Imagine that starting today, there is no gas oven or any stove in your life. You will quickly get to the point where you ask yourself how you will get your meals made. Fire is the medium of choice, making firewood essential. But wood is not an infinitely available resource. This we will notice soon as we start our visit to Myanmar.
We were picked up from the hotel, accompanied by an employee of the Mercy Corps Myanmar, a global community of humanitarians, which is the local implementation partner of the Soneva Foundation in Myanmar. We stop in front of a police station, a young officer in uniform gets into the car.
Driving along the main street, we pass by shops and restaurants. AS we slowly reach the outskirts of the city of Mandalay, the cityscape changes and more and more factories appear on the landscape. We turn off the main road by car into a narrow, earthy path. The city is left behind us. Banana and Mango plantations pop up. The fruit harvest is one of the main sources of income for the residents. We cross a river about 100 meters wide. The water is dirty, children take a bath, women wash their laundry, a young girl bends her head into the water to rinse the shampoo, plastic drifts downstream.
We arrive, getting out of the car and the community leader welcomes us. Fresh mangoes are prepared and served.
Then a resident proudly shows us the newly acquired stove, which has turned out to be very helpful for the village community. The advantages for users are obvious, "because when preparing food, I now have a much more secure feeling compared to an open fireplace," a village resident tells us.
But there are many more benefits. Myanmar is the third-largest contributor to deforestation worldwide. As the forests disappear, the price of wood gets higher, driving more and more families into energy poverty. Rural families in Myanmar spend as much as 40% of their income – or the time equivalent – on purchasing or collecting firewood. On the other sign of the coin is indoor cooking. Indoor cooking on inefficient stoves is a silent killer. Air pollution from domestic cooking is responsible for the premature deaths of over 4 million people a year—more than HIV, Aids, and malaria combined.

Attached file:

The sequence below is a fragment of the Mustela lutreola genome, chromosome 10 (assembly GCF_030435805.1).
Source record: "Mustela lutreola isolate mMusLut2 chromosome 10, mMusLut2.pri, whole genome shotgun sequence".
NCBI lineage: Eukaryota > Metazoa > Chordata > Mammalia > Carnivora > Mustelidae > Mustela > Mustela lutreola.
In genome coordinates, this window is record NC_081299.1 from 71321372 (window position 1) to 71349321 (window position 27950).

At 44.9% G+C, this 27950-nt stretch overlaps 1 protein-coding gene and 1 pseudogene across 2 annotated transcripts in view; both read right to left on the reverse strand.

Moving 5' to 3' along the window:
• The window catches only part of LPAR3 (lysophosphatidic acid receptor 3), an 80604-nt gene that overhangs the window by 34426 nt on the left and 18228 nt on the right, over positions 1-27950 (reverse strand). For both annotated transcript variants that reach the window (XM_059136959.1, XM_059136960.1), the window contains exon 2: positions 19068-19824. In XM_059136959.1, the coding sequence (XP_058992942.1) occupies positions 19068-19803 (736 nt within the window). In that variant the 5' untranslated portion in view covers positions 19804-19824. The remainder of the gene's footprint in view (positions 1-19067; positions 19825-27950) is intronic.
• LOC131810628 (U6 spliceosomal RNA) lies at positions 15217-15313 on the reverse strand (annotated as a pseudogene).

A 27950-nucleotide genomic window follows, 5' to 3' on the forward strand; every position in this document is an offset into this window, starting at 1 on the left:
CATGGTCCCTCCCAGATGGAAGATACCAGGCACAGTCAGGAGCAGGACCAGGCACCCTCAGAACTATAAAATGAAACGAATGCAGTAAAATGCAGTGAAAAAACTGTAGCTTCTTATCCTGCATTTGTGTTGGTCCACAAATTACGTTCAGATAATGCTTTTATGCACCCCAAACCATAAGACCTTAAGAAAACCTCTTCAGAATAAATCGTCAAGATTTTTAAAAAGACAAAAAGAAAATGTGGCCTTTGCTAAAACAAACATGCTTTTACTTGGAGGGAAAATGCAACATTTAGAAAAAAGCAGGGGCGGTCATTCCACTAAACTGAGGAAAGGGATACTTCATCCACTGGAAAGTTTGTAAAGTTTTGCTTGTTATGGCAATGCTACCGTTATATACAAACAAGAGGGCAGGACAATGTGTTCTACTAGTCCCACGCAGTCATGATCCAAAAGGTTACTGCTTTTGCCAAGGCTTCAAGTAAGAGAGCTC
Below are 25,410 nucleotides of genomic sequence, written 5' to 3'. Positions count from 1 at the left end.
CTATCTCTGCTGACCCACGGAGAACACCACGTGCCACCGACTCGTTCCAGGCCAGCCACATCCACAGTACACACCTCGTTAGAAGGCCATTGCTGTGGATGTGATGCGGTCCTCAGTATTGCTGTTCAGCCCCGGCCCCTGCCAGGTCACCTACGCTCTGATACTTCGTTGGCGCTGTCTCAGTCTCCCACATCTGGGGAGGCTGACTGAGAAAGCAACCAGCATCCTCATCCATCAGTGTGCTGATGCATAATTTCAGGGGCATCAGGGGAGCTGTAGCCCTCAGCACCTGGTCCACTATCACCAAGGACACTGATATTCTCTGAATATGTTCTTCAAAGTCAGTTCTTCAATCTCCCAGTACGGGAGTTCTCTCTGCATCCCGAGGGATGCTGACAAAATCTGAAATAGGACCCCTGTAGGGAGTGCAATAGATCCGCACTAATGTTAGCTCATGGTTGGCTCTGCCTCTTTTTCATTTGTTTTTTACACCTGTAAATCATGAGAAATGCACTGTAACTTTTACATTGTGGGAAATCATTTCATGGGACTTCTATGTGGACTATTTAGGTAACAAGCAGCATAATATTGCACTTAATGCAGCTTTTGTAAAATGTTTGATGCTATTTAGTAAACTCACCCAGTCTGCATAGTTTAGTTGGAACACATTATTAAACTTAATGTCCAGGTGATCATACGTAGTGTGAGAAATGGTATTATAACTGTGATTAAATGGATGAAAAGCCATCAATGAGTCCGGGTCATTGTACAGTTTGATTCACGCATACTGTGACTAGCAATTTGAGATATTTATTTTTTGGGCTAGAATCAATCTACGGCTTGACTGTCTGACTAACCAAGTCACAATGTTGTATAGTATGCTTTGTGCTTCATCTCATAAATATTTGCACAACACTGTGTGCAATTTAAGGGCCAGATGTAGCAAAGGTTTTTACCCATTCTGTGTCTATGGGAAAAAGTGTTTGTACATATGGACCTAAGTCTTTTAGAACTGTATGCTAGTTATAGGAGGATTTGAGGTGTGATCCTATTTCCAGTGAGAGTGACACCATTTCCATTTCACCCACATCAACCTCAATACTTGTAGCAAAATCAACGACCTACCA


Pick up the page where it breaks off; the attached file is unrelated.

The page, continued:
So the Soneva Foundation decided to address this issue and provide townships with cookstoves. But using the oven also pays off for the environment. Each cookstove reduces wood consumption by at least 50%, reducing both pressure on forests and household expenditure on fuel. Air pollution is reduced by 80%, improving the health and safety of the whole community. Carbon emissions are reduced by 60%, or four tons per year, per stove.
But despite all these advantages, a lot of persuasion has to be done. The stoves are not provided for free. "As the responsible person for our village, I had to convince all the residents. At first glance, some of the residents were quite skeptical, but after the purchase, everyone agrees that the stove was definitively worth it in the long term," says the community manager.
So there is still a lot to be done, but the potential effects on the livelihood of underserved rural communities in Myanmar are very real. 20.000 stoves sold could benefit a total of 50,000 people. Soneva Foundation has an even higher goal, setting out to reach over 200.000 families; the nearly 1 million people within Myanmar- Stoves-Project.
With an ambitious goal, the Soneva Foundation teamed up with Cleaner Climate, recognized as Southeast Asia’s leading adviser on clean-energy carbon-credit revitalization strategies and Australia’s leader on creative carbon-offsetting initiatives, to offer „stove credits“. These stove credits, also known as carbon credits, are the emission reduction equivalent of one ton of carbon dioxide. The sale of carbon credits provides the necessary funding required to scale this project and hopefully reaches goal setting.
However, the purchase has already paid off for the villagers, the controlled fire alone allows them to keep their food warm and warm it up on-demand. An added value not to be underestimated when far away from electricity and a faucet.
Meanwhile, the lady speaks about it, a small smile runs down her face and it is time for us to leave this wonderful place. Passing abandoned houses made of bamboo, green vegetation, and rice cultivation, we reach our hotel again. I press the button on the remote control. The air conditioning starts and my dinner is waiting for me in the lobby. Quite a normal thing for someone from Europe.
One thing remains: A small oven can make a big change.
Photography & Words: Jens Wittwer